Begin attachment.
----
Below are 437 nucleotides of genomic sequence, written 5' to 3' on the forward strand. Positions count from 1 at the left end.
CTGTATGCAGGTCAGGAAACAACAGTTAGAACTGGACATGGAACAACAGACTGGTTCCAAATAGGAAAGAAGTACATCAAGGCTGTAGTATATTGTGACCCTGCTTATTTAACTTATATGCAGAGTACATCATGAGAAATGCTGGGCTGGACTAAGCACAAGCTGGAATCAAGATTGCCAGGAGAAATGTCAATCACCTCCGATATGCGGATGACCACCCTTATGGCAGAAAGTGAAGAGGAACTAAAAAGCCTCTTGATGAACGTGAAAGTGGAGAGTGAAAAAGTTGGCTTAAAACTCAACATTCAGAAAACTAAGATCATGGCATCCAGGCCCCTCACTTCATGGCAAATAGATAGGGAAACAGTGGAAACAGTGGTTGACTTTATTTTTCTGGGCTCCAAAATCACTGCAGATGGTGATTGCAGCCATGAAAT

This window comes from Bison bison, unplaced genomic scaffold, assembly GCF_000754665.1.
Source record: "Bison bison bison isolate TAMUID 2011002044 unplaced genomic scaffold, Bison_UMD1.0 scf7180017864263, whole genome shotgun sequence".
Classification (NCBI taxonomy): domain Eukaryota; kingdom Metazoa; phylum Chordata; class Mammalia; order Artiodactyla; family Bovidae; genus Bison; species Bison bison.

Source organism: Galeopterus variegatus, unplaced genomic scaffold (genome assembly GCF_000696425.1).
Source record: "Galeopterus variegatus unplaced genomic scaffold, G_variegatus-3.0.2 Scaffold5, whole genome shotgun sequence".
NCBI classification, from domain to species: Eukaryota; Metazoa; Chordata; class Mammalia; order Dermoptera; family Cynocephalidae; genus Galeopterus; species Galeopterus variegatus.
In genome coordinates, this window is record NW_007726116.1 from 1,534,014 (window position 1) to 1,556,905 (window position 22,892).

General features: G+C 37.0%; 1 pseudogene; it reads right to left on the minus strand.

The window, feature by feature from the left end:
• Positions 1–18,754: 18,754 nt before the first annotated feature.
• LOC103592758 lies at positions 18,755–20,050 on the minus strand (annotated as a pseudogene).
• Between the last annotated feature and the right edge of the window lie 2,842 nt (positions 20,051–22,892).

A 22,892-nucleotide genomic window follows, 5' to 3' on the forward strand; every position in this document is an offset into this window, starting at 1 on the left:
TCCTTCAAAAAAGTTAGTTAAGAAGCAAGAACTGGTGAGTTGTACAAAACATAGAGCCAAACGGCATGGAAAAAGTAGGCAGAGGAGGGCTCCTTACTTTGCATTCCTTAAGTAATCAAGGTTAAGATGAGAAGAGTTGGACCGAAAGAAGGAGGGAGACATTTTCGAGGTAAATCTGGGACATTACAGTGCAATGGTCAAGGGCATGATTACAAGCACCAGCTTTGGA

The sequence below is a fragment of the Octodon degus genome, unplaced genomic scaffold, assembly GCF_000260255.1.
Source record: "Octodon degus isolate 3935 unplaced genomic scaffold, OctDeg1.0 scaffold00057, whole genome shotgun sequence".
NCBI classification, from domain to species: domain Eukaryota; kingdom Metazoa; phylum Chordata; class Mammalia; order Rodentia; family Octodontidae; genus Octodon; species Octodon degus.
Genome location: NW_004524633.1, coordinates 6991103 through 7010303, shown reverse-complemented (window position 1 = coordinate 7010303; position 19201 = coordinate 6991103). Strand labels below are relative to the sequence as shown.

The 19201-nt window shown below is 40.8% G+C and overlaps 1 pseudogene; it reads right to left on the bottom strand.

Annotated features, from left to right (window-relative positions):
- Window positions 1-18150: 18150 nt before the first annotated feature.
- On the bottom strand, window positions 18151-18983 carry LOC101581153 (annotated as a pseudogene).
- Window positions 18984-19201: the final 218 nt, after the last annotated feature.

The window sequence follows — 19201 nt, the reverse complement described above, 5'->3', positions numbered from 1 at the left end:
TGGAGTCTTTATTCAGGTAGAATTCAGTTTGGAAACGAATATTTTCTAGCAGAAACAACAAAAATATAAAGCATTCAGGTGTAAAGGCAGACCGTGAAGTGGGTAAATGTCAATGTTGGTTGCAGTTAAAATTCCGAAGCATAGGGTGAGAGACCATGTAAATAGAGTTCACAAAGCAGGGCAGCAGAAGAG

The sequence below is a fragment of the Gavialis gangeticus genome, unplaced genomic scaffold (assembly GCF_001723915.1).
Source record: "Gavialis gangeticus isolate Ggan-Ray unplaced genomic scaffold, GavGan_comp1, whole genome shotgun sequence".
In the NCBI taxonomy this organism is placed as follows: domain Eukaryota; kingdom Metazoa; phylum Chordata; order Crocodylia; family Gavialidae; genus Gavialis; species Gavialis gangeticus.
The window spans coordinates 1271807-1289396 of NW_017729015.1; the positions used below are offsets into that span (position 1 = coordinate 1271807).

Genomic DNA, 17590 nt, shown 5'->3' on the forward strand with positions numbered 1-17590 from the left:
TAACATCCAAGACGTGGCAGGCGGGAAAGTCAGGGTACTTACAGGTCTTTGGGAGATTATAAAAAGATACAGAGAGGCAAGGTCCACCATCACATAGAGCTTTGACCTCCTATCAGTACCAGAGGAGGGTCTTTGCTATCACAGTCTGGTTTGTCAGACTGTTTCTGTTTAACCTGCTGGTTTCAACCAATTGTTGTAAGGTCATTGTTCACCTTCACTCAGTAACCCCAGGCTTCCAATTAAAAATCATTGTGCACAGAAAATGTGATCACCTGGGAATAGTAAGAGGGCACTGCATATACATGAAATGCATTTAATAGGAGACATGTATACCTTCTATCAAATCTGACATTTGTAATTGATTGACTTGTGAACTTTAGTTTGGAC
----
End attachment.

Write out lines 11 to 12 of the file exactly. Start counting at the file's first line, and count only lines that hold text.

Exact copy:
The window, feature by feature from the left end:
• Positions 1–18,754: 18,754 nt before the first annotated feature.